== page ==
The importance of National Indigenous Peoples Day and Nanaimo’s celebration is the opportunity to come together, says Chris Beaton, executive director of Nanaimo Aboriginal Centre and event co-organizer.
“The fact that we see many indigenous and non-indigenous people sitting next to each other, sharing a meal together, talking, developing a relationship, I think that is actually fundamental to today’s celebration.”
The fifth annual National Indigenous Peoples Day celebration took place at Maffeo Sutton Park on Thursday.
Families could listen to music and watch dancers perform at the Lions Pavilion, eat salmon and traditional bannock together or browse artisan booths and activities at the four-hour event hosted by Nanaimo Aboriginal Centre, Mid Island Métis Nation and the Boys and Girls Clubs of Central Vancouver Island.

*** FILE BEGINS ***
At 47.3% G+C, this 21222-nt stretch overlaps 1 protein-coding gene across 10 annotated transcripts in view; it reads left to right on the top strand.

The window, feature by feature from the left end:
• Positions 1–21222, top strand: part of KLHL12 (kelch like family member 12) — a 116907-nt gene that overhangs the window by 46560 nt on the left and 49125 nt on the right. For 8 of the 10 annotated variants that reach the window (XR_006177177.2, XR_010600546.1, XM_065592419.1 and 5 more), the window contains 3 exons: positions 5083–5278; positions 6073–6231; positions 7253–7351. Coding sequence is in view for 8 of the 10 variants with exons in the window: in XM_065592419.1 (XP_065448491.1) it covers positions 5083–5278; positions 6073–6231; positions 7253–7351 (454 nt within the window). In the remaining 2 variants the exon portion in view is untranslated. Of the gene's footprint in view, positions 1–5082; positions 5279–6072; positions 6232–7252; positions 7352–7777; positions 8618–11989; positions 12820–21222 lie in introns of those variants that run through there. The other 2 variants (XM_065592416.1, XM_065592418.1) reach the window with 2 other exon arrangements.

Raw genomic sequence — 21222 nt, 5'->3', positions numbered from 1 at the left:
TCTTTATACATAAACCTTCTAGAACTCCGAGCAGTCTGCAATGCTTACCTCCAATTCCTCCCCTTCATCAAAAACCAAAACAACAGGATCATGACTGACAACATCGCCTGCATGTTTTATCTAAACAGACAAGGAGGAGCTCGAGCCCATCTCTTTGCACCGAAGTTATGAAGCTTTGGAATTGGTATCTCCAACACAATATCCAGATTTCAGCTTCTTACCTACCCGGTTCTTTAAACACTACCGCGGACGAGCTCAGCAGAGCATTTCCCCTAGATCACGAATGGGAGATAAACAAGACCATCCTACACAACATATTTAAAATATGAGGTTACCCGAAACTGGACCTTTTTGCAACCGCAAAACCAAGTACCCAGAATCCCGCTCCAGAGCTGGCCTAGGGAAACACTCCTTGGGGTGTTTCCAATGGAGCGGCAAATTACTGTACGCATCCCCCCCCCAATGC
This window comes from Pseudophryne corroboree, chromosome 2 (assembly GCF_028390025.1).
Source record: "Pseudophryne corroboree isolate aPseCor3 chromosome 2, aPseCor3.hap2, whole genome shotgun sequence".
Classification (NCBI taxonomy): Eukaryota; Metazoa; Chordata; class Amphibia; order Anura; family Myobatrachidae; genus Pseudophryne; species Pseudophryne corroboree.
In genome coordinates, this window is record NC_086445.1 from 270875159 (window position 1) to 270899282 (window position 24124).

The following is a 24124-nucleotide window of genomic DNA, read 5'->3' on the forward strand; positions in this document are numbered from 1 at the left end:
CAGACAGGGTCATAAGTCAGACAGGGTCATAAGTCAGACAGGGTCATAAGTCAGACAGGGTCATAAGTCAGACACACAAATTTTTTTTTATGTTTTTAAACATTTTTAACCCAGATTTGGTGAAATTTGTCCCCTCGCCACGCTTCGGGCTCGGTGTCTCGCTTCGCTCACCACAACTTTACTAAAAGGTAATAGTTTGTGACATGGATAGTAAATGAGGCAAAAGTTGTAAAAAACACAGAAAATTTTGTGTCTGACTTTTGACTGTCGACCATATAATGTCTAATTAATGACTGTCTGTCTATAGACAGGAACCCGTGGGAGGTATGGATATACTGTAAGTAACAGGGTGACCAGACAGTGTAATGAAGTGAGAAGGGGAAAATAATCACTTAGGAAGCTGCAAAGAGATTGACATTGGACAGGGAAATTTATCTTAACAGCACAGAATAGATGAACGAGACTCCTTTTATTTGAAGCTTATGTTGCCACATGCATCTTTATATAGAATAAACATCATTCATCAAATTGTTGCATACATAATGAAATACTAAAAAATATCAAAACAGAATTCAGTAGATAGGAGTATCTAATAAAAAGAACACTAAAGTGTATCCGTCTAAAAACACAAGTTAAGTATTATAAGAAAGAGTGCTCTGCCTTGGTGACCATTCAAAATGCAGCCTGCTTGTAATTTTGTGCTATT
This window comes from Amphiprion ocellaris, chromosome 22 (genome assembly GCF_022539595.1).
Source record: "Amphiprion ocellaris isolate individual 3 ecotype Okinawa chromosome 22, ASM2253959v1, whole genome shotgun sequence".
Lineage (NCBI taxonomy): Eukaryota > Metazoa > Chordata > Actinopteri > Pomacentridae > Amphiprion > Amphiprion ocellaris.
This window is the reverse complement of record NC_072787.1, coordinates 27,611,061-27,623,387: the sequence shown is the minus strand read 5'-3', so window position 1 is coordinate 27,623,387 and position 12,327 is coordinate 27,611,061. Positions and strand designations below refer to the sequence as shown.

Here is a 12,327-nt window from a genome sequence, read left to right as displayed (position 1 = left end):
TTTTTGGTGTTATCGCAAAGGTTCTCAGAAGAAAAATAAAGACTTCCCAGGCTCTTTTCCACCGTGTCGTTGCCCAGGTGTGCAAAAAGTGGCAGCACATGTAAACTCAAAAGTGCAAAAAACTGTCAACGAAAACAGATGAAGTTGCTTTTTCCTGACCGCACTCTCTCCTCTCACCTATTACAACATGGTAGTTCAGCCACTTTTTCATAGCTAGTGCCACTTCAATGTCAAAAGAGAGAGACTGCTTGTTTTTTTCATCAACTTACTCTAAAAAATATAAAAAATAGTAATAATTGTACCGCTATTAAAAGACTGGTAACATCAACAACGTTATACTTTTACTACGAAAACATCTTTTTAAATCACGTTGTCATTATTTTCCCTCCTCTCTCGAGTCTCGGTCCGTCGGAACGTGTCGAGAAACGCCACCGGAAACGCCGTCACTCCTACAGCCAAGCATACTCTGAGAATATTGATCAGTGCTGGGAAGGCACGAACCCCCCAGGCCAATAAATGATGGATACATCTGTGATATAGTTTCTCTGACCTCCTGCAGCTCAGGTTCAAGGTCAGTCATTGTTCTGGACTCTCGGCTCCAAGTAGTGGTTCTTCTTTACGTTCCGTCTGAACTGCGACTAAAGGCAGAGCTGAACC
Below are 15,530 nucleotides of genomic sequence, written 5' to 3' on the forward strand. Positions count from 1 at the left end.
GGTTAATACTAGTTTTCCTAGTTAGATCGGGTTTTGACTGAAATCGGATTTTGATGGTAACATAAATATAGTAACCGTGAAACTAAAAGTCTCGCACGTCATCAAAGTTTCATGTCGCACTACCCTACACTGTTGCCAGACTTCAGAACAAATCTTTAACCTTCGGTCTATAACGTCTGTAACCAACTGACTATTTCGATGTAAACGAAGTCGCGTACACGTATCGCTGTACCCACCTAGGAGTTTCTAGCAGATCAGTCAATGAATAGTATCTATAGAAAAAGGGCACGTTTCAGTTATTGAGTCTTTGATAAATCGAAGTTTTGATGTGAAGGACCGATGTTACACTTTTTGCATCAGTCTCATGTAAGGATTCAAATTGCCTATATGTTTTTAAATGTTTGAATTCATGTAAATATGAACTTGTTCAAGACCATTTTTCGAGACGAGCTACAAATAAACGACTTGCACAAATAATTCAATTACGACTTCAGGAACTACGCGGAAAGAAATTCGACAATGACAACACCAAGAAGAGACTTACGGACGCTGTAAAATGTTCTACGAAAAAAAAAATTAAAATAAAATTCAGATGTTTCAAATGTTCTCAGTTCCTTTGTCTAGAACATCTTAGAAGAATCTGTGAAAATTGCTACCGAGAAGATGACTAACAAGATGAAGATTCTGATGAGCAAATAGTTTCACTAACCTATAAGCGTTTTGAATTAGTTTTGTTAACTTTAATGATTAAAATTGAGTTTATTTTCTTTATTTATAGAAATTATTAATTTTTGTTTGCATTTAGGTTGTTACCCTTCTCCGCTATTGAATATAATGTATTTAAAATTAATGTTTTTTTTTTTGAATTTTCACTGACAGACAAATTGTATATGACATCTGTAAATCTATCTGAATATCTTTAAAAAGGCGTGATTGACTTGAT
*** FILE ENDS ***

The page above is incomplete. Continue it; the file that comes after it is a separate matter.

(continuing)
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Music by Khowutzun singers and dancers
Events happened across the country for National Indigenous Peoples Day.
According to the Government of Canada, it’s a day for “all Canadians to recognize and celebrate the unique heritage, diverse cultures and outstanding contributions of First Nations, Inuit and Métis peoples.”
Beaton said Nanaimo’s event has grown each year, and that in 2017, it drew upwards of 5,000 people. At the start of this year’s celebration, he said he hoped to see the same numbers.
“What’s really important as well is the involvement of the community organizations, that has doubled this year in terms of those that are providing children activities or family activities,” he said. “It’s really encouraging to see the partnerships grow in order to celebrate this day as a city and as a community.”
Free activities were put on by organizations like the Nanaimo Art Gallery, Vancouver Island Regional Library and Nanaimo Port Authority. St. Jean’s Cannery provided the salmon and Don’t Bannock Food Truck offered up the free traditional bannock.